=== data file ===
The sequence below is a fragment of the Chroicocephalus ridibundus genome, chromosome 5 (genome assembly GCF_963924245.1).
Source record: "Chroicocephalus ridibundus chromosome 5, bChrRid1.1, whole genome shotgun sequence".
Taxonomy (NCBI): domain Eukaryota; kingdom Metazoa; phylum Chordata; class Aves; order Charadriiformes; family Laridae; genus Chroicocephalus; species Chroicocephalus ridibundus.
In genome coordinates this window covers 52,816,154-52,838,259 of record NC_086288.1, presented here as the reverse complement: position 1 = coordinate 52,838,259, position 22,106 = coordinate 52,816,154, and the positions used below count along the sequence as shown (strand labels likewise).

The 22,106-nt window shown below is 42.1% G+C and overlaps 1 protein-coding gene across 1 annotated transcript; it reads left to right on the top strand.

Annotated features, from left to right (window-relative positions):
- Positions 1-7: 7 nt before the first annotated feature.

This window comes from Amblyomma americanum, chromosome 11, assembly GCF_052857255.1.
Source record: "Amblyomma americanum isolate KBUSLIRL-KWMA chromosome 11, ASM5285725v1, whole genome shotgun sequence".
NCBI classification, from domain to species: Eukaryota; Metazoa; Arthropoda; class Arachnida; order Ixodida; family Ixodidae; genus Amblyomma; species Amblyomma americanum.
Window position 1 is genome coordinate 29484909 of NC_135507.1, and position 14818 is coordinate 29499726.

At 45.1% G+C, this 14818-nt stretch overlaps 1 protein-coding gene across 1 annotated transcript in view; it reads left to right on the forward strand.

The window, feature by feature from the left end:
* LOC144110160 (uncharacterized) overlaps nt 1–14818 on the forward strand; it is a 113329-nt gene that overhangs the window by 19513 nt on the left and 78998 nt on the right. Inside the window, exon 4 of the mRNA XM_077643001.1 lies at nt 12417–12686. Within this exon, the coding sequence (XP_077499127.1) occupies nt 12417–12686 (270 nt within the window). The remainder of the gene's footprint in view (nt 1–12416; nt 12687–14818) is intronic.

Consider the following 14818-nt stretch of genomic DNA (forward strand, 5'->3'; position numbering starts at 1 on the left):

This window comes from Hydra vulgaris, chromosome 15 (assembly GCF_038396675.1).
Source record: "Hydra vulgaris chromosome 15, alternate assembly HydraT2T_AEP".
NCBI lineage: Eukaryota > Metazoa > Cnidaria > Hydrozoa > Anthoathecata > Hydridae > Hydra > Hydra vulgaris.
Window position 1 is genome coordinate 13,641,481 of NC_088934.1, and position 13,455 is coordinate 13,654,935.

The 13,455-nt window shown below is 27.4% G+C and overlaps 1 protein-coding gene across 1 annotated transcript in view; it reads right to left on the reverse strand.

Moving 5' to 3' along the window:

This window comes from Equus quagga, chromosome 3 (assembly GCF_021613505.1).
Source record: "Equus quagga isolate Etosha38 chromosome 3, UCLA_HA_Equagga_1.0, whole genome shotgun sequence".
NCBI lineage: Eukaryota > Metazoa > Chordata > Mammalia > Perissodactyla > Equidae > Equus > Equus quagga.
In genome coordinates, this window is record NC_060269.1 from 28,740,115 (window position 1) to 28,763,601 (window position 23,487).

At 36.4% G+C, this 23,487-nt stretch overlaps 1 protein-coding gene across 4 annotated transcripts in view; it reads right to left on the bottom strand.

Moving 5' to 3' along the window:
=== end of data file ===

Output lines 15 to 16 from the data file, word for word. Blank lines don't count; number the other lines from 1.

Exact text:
Consider the following 14818-nt stretch of genomic DNA (forward strand, 5'->3'; position numbering starts at 1 on the left):

This window comes from Hydra vulgaris, chromosome 15 (assembly GCF_038396675.1).